The Future of Federal Courts

In an earlier post, I offered some modest praise of the AALS annual meeting, as a potential venue for legal scholars to explore topics of interest beyond their core research areas. In between my efforts to actualize that theory at the recent annual meeting, though, I also attended several sessions of quite direct interest.

Among the latter, one of my favorites was a panel organized by the Section on Federal Courts, on The Federal Courts and the International System. Besides Ernie Young, who served as moderator, the panel included A.J. Bellia, Curt Bradley, Henry Monaghan, and Trevor Morrison, as well as Sarah Cleveland, who was invited to speak for the “international law” crowd. (As Sarah pointed out, Curt is also an international law scholar, if not the designated internationalist that day.)

Much of the discussion focused on the many intersections of international law and federal jurisdiction in recent years, including the succession of enemy combatant/military commission cases, the Supreme Court’s OT 2005 decision in Sanchez-Llamas v. Oregon, and its impending decision in the fascinating case of Medellin v. Texas – a complex intertwining of international and federal courts law that only a law professor could dream up, and even then, only as an exam question. Naturally, the nature of customary international law as federal or state law was discussed as well, if only for a bit.

At Ernie’s prompting, though, the panelists also took up – in sometimes heated discussion – the necessary and appropriate content of the standard Federal Courts course, given the self-evident “internationalization” of the federal courts. To what extent, the panel explored, do international law, international courts, and international questions belong in the Federal Courts canon? Naturally, the Hart and Wechsler casebook – arguably the keeper of that canon – was a focal point for much of this discussion.


In essence, the question boiled down to the wisdom – and viability – of bringing international law and courts into the Federal Courts curriculum. The panel itself clearly had mixed emotions, with Henry Monaghan expressing the greatest doubts on both counts, if particularly on the viability of fitting it all in, and Curt Bradley perhaps most vocally in favor of greater inclusion.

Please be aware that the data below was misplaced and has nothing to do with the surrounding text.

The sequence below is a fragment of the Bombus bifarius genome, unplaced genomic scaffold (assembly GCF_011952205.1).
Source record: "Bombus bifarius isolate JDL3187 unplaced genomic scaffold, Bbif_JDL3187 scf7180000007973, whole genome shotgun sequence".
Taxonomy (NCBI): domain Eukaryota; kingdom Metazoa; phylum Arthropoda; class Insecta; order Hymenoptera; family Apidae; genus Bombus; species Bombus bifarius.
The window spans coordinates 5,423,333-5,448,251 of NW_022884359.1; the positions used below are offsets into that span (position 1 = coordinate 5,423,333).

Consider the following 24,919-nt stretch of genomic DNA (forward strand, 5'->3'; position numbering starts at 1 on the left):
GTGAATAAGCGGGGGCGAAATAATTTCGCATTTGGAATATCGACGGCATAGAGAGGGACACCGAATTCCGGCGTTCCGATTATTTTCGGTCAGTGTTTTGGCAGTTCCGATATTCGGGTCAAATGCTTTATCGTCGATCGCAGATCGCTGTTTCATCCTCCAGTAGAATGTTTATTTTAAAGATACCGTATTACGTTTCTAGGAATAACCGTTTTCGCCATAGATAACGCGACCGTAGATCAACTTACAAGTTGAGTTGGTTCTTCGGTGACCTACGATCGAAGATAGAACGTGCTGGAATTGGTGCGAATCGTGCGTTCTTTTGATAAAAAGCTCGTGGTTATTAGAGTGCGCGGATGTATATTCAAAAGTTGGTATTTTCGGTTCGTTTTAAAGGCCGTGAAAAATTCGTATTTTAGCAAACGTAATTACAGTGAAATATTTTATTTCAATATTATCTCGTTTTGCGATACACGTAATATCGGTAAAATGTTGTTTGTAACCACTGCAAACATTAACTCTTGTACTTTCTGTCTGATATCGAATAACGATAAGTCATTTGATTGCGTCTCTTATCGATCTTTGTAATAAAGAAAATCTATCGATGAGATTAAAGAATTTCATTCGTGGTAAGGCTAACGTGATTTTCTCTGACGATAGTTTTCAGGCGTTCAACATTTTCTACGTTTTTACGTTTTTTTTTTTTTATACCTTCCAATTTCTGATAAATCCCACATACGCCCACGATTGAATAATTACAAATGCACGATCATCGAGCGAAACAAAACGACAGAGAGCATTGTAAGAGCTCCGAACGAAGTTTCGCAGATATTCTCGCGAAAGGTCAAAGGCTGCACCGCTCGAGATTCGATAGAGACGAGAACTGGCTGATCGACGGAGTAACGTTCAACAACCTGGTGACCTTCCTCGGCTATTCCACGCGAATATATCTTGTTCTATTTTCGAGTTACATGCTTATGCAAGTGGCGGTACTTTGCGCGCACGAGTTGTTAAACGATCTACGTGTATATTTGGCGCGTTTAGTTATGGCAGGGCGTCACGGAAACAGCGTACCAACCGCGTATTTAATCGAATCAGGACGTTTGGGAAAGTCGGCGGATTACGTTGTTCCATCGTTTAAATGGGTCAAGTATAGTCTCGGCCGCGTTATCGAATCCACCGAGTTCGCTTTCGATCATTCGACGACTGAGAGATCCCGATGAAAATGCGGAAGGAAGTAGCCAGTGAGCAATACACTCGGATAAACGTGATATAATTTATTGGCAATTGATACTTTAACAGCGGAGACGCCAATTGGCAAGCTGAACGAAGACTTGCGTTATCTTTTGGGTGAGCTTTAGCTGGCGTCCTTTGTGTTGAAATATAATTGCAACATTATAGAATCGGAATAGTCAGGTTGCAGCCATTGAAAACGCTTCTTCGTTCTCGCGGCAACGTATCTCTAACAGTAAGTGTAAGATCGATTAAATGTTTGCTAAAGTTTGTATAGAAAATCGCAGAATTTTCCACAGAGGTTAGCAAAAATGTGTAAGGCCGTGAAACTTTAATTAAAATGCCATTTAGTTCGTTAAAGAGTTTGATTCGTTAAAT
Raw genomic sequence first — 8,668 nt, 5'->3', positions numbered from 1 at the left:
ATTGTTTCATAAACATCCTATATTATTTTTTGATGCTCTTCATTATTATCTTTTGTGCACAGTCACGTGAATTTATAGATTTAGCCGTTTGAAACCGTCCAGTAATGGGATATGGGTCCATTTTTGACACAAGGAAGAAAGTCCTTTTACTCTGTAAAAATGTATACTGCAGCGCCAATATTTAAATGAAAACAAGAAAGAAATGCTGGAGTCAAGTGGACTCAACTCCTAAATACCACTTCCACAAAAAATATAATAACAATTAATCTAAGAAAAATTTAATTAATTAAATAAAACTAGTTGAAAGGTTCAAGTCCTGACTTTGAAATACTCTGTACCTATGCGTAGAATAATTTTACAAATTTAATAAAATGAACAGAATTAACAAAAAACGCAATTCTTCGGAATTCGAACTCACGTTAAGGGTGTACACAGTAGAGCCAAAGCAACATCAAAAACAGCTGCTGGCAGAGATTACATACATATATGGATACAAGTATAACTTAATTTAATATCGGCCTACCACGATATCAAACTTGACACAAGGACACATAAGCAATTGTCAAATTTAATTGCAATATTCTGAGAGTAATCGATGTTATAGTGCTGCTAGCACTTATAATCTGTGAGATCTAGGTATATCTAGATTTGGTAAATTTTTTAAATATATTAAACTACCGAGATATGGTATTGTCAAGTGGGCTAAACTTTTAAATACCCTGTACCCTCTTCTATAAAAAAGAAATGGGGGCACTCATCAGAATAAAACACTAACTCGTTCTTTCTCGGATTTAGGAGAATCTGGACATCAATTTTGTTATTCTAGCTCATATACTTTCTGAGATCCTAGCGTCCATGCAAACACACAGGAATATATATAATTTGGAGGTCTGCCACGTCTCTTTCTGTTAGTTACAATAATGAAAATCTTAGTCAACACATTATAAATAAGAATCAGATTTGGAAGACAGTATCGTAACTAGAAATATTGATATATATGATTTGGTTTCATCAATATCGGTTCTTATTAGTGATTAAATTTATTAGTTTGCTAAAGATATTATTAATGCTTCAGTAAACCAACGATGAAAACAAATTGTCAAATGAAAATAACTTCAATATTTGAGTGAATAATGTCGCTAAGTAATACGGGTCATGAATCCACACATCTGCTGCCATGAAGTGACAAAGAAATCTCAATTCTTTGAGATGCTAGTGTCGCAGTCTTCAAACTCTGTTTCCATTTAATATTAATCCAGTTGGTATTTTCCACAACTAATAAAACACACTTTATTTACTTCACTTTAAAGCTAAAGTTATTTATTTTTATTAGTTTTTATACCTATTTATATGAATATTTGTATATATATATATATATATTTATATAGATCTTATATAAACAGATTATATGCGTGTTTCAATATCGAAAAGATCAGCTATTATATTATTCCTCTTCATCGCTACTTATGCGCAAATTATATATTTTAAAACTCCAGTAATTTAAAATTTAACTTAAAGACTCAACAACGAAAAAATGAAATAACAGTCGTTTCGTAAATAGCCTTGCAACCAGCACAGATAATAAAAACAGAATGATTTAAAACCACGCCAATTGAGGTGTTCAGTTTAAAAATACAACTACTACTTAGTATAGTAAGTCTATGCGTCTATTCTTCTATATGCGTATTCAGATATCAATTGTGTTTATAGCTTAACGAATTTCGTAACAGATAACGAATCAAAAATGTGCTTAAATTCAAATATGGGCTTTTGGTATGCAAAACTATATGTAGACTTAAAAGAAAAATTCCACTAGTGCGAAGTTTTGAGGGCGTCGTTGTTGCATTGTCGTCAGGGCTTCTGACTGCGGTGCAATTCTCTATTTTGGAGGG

I was particularly struck by Judith Resnik‘s question from the floor, though, which queried how a modern-day version of the course in Federal Courts could exclude international law and courts or, for that matter, tribal courts operating within the United States?

This seemed to resonate most with my own sense of the question. What, I wondered as I listened to the discussion, should we understand as the heart of a present-day course in federal courts? Ernie Young, in a forthcoming piece in the Emory Law Journal, which he delivered at a symposium on The New Federalism: Plural Governance in a Decentered World, an event co-sponsored by the Center on Federalism and Intersystemic Governance I co-direct at Emory, describes federal courts law as being about “managing jurisdictional conflicts and developing rules for remedies and choice of law.” If so, with the growing number and influence of international tribunals, isn’t the natural – perhaps inevitable – evolution of the standard Federal Courts course to bring them into the mix?

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